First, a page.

Taken from schools collection 1937-39:
"Young grown up girls and sometimes boys play several games relating to marriage. They get four saucers and put into them, clay, water, a ring and a Rosary Beads respectively. In turn they are blind-folded and led to the vessels. The person who puts his (or her) hand into the water will go across water in the clay will be the first to die; on the ring will get married the first; on the Beads will be a nun or a Religious. Each in turn then tries to peel an apple without breaking the skin, and throw the skin over his or her shoulder when it makes the initial of the Christian name of his or her future spouse."'(Josephine Hopkins, aged 14 years old)
'The "pookies" are supposed to be out that night and it is dangerous to travel alone. They dirty the blackberries, sloes and haws which of course cannot be eaten after that night. "Cally" or mashed potatoes used be cooked on Hallow Eve and any portion remaining till next day was similarly made unfit for use by the pookies. In some houses the unused cally was left outside for the pookies and it was generally found that it was eaten by morning by the pookies of course.'(Annie Egan, 12 years old)
This was the Celtic feast of Samhain which was the beginning of the Celtic year when animals were gathered in for winter and sacrifices were made to the God Dagda.
".. there would be a goose killed for Saint Martin's and usually the blood would be sprinkled. The goose would be killed, she was brought in here, cooked and the blood sprinkled on the doors. The back door and the front door and in some cases the blood was put into jam pots and taken with a quill and shook around by the walls, I saw that done."(Mae Glynn, Claremorris)
Saint Martin was said to have arrived at the house of a poor woman looking for food. Having none to give she sacrificed her baby and cooked him for Saint Martin. After his departure the woman went to the crib to mourn her child to find the child alive in the crib.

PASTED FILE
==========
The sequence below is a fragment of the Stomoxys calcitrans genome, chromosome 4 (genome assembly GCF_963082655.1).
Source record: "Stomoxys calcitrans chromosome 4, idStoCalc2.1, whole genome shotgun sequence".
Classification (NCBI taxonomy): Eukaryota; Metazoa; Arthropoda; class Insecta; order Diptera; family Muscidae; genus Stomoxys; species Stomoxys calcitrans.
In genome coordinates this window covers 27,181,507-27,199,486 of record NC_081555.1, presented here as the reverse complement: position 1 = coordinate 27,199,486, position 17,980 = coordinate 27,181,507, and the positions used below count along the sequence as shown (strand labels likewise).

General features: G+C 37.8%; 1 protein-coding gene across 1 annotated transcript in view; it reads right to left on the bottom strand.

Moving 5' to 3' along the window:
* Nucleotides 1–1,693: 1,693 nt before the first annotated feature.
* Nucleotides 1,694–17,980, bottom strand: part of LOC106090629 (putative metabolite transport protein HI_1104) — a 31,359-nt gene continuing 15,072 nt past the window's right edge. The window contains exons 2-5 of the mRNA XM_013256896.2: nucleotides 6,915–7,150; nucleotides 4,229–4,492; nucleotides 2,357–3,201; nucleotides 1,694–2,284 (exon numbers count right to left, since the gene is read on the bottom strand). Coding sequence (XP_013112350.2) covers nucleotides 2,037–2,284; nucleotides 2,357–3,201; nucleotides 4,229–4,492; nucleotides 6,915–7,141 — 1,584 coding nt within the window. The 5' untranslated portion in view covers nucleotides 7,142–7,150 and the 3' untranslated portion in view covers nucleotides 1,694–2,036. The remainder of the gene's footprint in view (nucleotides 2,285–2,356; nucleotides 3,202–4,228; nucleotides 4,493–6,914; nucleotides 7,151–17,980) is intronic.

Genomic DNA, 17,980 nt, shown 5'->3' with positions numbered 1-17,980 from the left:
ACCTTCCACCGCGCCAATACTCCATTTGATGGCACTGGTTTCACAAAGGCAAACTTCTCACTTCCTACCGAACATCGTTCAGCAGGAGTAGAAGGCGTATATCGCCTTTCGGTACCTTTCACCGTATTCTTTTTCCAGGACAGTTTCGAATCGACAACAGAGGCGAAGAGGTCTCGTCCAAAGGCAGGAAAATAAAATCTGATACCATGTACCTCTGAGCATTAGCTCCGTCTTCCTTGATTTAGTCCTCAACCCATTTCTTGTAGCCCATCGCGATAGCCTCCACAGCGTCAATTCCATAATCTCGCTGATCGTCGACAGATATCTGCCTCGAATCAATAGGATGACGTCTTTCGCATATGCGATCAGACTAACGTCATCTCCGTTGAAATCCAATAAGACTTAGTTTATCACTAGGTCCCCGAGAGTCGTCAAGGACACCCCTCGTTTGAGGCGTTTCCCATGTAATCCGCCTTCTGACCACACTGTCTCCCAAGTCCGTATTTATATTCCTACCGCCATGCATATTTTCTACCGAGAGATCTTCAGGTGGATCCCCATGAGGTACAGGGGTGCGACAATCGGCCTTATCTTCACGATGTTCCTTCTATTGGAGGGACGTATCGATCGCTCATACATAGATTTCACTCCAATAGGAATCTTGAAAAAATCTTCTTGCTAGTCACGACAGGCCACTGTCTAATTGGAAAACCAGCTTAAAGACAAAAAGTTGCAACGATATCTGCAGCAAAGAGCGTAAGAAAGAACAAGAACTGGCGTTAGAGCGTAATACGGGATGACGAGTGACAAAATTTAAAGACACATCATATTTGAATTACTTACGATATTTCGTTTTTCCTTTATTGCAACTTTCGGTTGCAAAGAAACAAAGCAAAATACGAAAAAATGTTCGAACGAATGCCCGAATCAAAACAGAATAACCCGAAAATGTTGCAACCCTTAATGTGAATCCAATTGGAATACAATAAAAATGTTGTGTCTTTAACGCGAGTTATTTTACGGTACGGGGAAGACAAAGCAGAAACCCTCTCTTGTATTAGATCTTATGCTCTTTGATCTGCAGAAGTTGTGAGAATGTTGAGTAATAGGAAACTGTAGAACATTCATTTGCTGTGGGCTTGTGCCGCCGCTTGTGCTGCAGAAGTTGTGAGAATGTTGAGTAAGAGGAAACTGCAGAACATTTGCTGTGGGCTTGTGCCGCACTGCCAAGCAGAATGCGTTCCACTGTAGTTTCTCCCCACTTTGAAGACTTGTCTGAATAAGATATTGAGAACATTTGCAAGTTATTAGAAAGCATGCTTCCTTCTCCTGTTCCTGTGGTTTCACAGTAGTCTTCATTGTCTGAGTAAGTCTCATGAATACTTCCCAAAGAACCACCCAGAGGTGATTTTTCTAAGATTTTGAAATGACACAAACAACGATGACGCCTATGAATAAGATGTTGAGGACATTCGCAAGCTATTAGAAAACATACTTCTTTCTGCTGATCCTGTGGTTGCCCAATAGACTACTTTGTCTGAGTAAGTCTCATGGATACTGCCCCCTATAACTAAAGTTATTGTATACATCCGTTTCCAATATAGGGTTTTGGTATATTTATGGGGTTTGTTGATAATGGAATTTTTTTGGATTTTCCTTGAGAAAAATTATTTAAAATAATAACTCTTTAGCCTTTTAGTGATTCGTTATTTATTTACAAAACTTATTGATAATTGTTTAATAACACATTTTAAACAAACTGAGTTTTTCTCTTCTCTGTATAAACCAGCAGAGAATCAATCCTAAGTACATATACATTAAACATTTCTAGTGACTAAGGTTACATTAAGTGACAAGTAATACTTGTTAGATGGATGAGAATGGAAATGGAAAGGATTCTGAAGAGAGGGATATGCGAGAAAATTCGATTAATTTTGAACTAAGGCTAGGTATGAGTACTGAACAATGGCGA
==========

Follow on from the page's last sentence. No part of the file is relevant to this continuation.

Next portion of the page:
This is the origin of the sacrificial tradition. Every family was to kill an animal which was done to exclude every kind of evil spirit from the house or dwelling where the sacrifice was sprinkled until the following Martinmas. No wheels should turn on this day.
The wren, the wren, the king of all birds
Saint Stephen's Day was caught in the furze.
Up with the kettle and down with the Pan,
Give us some money to bury the wren.
I follow the wren from rock to rock
I followed him into a public shop
I dipped his head into a barrel of beer
And I wish you all a happy New Year.
From the Schools Collection 1937-39
"The day following Christmas day is Saint Stephen's and on that day most of the boys of about between the ages of seven years to sixteen years go about from house to house playing music and dancing. The flute is the most instrument they use. Long ago they used to go out in crowds, one or more playing the violin or melodion and the rest dancing but now they go in pairs and when they go home they divide the money which they have gathered evenly between them." (Pearl Salmon)
The bird was cursed for giving away the hiding place of Saint Stephen while being chased by the Romans and as a reprise to Saint Stephen it is believed that one should be killed every year.
Researched and written by Rachel Quinn and Margaret Joyce.